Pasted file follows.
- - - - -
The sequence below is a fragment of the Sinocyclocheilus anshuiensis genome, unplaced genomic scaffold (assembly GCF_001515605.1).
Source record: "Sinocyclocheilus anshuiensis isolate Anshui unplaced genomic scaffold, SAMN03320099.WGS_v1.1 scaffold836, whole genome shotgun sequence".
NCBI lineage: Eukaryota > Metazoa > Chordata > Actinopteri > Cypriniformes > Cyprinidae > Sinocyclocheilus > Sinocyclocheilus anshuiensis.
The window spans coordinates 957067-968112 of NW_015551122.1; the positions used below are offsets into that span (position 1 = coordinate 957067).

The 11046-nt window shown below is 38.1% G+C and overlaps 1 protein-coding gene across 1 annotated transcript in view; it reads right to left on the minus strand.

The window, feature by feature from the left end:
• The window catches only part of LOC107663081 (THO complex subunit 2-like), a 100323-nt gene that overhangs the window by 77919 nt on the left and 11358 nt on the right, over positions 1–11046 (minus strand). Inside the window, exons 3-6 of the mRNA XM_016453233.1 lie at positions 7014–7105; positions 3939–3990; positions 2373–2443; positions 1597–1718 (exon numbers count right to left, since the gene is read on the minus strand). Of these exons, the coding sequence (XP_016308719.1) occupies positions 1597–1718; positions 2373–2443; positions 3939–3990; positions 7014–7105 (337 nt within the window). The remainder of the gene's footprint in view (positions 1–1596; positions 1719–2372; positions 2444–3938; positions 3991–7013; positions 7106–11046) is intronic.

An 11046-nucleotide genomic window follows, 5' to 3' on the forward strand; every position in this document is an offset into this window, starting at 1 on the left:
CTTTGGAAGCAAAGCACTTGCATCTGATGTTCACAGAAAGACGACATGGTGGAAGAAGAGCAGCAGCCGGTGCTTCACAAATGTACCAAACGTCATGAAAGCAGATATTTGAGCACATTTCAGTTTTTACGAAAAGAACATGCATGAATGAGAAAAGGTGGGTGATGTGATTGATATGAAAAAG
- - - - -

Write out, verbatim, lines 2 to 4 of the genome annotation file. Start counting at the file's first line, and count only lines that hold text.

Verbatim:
Source record: "Sinocyclocheilus anshuiensis isolate Anshui unplaced genomic scaffold, SAMN03320099.WGS_v1.1 scaffold836, whole genome shotgun sequence".
NCBI lineage: Eukaryota > Metazoa > Chordata > Actinopteri > Cypriniformes > Cyprinidae > Sinocyclocheilus > Sinocyclocheilus anshuiensis.
The window spans coordinates 957067-968112 of NW_015551122.1; the positions used below are offsets into that span (position 1 = coordinate 957067).